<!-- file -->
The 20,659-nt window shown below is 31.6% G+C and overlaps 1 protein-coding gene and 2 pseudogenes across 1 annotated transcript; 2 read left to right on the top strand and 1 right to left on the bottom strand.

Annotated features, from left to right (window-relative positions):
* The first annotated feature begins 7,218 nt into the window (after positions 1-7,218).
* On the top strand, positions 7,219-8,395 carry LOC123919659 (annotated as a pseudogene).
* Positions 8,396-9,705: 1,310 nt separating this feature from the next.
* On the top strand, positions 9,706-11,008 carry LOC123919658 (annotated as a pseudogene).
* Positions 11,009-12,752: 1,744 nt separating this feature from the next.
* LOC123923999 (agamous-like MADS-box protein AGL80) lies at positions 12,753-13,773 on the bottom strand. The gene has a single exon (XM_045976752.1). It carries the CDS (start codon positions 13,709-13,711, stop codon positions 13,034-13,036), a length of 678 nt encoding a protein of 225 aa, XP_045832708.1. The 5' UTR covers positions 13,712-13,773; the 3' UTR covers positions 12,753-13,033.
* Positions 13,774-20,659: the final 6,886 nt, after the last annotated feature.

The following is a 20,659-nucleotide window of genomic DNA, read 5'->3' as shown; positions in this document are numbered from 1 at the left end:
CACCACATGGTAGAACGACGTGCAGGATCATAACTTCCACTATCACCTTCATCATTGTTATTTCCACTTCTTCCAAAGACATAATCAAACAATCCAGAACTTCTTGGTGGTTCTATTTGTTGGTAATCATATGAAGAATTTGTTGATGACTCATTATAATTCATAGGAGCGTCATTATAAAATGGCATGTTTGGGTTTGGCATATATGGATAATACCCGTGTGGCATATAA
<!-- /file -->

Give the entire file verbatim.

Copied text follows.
The 20,659-nt window shown below is 31.6% G+C and overlaps 1 protein-coding gene and 2 pseudogenes across 1 annotated transcript; 2 read left to right on the top strand and 1 right to left on the bottom strand.

Annotated features, from left to right (window-relative positions):
* The first annotated feature begins 7,218 nt into the window (after positions 1-7,218).
* On the top strand, positions 7,219-8,395 carry LOC123919659 (annotated as a pseudogene).
* Positions 8,396-9,705: 1,310 nt separating this feature from the next.
* On the top strand, positions 9,706-11,008 carry LOC123919658 (annotated as a pseudogene).
* Positions 11,009-12,752: 1,744 nt separating this feature from the next.
* LOC123923999 (agamous-like MADS-box protein AGL80) lies at positions 12,753-13,773 on the bottom strand. The gene has a single exon (XM_045976752.1). It carries the CDS (start codon positions 13,709-13,711, stop codon positions 13,034-13,036), a length of 678 nt encoding a protein of 225 aa, XP_045832708.1. The 5' UTR covers positions 13,712-13,773; the 3' UTR covers positions 12,753-13,033.
* Positions 13,774-20,659: the final 6,886 nt, after the last annotated feature.

The following is a 20,659-nucleotide window of genomic DNA, read 5'->3' as shown; positions in this document are numbered from 1 at the left end:
CACCACATGGTAGAACGACGTGCAGGATCATAACTTCCACTATCACCTTCATCATTGTTATTTCCACTTCTTCCAAAGACATAATCAAACAATCCAGAACTTCTTGGTGGTTCTATTTGTTGGTAATCATATGAAGAATTTGTTGATGACTCATTATAATTCATAGGAGCGTCATTATAAAATGGCATGTTTGGGTTTGGCATATATGGATAATACCCGTGTGGCATATAA